Issue 10

Issue 10

What is X?

Everyone likes pretty pictures. The newsagent’s stand is now crowded with glossy magazines, roadside advertisements glare out at you as you drive along the freeway, you see a wondrous mosaic as you look at all the packaging on supermarket shelves. Television long ago replaced the radio as standard home entertainment and the fact that you cannot judge a book by its cover doesn’t prevent the vast majority of the human population from doing so. The same applies to computers now.

64 Studio

Creative computer applications are a niche, and a relatively small one at that. Even brand-leading proprietary software companies like Steinberg, the developers of the long-established Cubase music sequencer, have been recently bought out. Consolidation in the creative application market has seen Adobe buy Syntrillium, who created Cool Edit, Avid buy Digidesign and Apple buy Logic—and there are plenty of other examples.

What’s free about free software?

Computer history has some interesting parallels with the history of the American West. After the initial forays of Lewis and Clark and the first set of explorers, early settlers crossed the plains in covered wagons. But the West wasn’t accessible to most Americans until the age of the railroads, when the Union Pacific Railroad put tracks across the continent and started running a regular passenger service.

Railroad history

Convincing management to approve free software

The grassroots efforts of system administrators have brought Linux and other free software into the mainstream. To be an effective advocate for free software at work, you need to speak the language of management and convince them from their point of view. This article discusses how to present your case, why your audience makes all the difference, how to hook them with proof of cost savings, and reveals two secret weapons for your quest to promote free software.

Free software liberates Venezuela

The third International Forum on Free Knowledge brought together many groups and individuals interested in the development of free software worldwide to the city of Maracaibo. One reason Venezuela choose to host this event is because starting in January (2006), their new free software law, directive 3.390, comes into effect, which mandates all government agencies to migrate to free software over a two year period. I was invited to speak about Telephonia Libre: the use of free software in telecommunications.

Map of VenezuelaMap of Venezuela

Towards a free matter economy (Part 4)

A good scientist is a person with original ideas. A good engineer is a person who makes a design that works with as few original ideas as possible. There are no prima donnas in engineering.—Freeman Dyson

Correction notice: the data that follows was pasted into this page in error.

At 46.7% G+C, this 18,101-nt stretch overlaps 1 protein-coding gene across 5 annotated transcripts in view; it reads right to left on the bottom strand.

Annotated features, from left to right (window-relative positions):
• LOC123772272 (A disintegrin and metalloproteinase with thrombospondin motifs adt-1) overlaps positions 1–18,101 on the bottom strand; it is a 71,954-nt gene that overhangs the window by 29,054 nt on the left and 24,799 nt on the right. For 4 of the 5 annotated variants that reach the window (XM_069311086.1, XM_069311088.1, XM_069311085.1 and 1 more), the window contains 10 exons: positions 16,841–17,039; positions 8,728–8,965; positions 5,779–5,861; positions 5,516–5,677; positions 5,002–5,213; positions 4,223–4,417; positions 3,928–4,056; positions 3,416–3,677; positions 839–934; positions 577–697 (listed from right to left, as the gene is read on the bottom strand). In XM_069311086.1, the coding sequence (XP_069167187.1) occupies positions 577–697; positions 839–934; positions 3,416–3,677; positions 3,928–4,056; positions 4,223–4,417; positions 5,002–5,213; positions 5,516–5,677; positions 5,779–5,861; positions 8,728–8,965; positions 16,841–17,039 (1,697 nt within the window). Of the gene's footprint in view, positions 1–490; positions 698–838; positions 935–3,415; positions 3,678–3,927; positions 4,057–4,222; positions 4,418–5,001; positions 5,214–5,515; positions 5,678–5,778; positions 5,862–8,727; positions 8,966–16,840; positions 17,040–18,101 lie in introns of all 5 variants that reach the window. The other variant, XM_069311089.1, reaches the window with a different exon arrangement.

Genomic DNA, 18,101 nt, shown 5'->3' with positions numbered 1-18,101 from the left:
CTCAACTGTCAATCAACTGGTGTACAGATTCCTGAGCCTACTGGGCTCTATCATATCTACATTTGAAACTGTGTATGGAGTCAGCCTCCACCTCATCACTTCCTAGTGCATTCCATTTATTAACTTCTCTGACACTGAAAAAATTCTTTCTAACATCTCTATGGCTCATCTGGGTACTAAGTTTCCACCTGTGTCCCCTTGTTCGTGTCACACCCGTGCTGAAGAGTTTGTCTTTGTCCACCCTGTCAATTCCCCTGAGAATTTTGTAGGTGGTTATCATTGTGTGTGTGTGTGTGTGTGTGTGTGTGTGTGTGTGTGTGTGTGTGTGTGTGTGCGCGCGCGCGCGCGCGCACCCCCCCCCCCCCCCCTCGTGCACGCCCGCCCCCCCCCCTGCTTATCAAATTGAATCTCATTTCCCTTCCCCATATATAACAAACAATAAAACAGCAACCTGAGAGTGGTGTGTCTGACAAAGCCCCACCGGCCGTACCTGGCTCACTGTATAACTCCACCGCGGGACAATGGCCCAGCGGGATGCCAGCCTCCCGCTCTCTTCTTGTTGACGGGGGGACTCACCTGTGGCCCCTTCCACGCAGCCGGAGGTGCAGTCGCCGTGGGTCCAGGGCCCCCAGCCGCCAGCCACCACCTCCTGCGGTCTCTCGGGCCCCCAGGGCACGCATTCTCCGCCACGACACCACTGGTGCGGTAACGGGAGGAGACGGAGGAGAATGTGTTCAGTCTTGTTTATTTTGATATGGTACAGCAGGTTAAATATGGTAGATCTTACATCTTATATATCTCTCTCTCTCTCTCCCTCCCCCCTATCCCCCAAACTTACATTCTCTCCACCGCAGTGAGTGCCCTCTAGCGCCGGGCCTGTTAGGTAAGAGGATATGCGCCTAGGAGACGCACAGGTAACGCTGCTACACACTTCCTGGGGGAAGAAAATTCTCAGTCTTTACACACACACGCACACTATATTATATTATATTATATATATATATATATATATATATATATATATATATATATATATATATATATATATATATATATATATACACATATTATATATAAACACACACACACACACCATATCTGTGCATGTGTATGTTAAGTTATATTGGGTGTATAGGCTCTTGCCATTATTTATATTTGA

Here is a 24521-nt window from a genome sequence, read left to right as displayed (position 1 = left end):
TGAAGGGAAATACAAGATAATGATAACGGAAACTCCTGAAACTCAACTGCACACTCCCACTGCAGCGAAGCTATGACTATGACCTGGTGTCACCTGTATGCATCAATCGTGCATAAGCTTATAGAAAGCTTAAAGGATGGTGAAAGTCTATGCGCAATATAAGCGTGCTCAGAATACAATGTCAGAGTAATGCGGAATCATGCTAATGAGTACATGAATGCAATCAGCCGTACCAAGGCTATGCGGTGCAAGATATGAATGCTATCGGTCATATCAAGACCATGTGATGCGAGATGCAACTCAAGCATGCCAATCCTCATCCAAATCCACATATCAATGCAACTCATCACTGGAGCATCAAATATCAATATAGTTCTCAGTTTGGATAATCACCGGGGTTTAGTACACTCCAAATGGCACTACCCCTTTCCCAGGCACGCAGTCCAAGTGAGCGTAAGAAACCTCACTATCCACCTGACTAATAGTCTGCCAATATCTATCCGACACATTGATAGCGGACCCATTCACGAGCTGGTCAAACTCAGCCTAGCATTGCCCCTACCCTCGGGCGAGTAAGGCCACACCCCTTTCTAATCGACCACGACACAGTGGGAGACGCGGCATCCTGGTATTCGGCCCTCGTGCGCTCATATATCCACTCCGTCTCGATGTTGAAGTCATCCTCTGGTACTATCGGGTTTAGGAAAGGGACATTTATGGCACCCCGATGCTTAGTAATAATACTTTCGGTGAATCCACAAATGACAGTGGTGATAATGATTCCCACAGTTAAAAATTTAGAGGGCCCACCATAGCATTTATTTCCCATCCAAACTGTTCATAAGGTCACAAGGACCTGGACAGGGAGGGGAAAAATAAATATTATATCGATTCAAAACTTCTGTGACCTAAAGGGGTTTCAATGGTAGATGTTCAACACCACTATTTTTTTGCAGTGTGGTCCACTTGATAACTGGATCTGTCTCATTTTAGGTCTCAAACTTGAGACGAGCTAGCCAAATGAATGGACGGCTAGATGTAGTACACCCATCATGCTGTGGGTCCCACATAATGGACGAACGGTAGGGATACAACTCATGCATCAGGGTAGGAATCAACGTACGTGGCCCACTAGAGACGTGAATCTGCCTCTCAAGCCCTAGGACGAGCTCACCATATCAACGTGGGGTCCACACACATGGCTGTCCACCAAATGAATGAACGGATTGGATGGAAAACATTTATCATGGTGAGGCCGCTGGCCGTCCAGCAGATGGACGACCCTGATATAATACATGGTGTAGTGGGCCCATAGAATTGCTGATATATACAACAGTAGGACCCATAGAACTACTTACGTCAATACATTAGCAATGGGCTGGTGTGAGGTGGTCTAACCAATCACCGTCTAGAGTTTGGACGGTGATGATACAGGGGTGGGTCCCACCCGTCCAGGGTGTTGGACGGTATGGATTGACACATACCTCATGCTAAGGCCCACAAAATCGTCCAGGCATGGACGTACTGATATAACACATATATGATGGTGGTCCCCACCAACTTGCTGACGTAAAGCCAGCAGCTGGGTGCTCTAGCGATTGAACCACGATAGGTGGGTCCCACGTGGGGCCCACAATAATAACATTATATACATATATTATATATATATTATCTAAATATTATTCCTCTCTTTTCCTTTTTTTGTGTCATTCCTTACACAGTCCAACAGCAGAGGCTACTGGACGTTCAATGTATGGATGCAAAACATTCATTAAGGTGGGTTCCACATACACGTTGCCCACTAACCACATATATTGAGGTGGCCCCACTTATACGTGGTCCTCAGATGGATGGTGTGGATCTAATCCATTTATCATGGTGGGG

Imagine where free software would be today if it weren’t for the GNU C Compiler! Just as free software depends heavily on free compilers, so does free design rely on having free computer aided design and authoring tools.[1]

Browsers for Mac OS X

When Apple migrated the Mac operating system platform to Mac OS X, one of the key components was an underpinning based on the FreeBSD operating system. The use of an open source operating system as the core has in turn led to an increase in the use and availability of free and open source software (FOSS). It is now much easier to develop software for the OS X platform (development software is included, instead of being an expensive addition) and this makes it both easier for people to get involved and more likely to take part in open source community projects.

GRUB tips and tricks

The GRand Unified Boot loader, or GRUB, has all but replaced the default boot loader on many GNU/Linux distributions. It includes some conveniences over LILO, the LInux LOader. One advantage is not having to remember to run /sbin/lilo every time you make a configuration change. It also can function as a boot loader for removable media such as floppies, CD-R/W and USB flash memory keys. It is short-sighted to view GRUB only as a boot loader to be installed on a hard drive of a GNU/Linux system.

Jump to Debian GNU/Linux!

There are hundreds of GNU/Linux distributions around, each with its strengths and weaknesses. One that stands out from the masses is Debian. It is the only major distribution not developed (or even backed) by commercial vendors, but by a group of volunteers around the world. Its main features are robustness, great software package management, a huge software collection consisting of more than 15,000 pre-compiled packages ready to install and run, and a transparent and always helpful support system based on mailing lists and a bug tracking system.

A techno-revolutionary trip on the internet

When I think about American presidential elections, three things come to mind: money, corporate power and disenfranchisement. One of the big political stories of our time is the decline of party politics, especially for the young. But another story is that of the internet revitalising democracy, empowering and connecting citizens in a new, vibrant space. Often Utopian, theoretical and romanticised, this vision of the future was made real in the race for the Democratic presidential candidacy recently in America by Howard Dean.

We can all finally install

I’ve seen a lot of new users—and even kids—using Linux comfortably. And everything goes fine—until they decide to install new applications.

You see, in Mac people can install an application by simply downloading it, copying it wherever they like, and double-clicking on it. In Windows, it’s a matter of running an ugly installer, answering a few questions, and letting it copy a zillion files all over the place.

In Linux... it depends.

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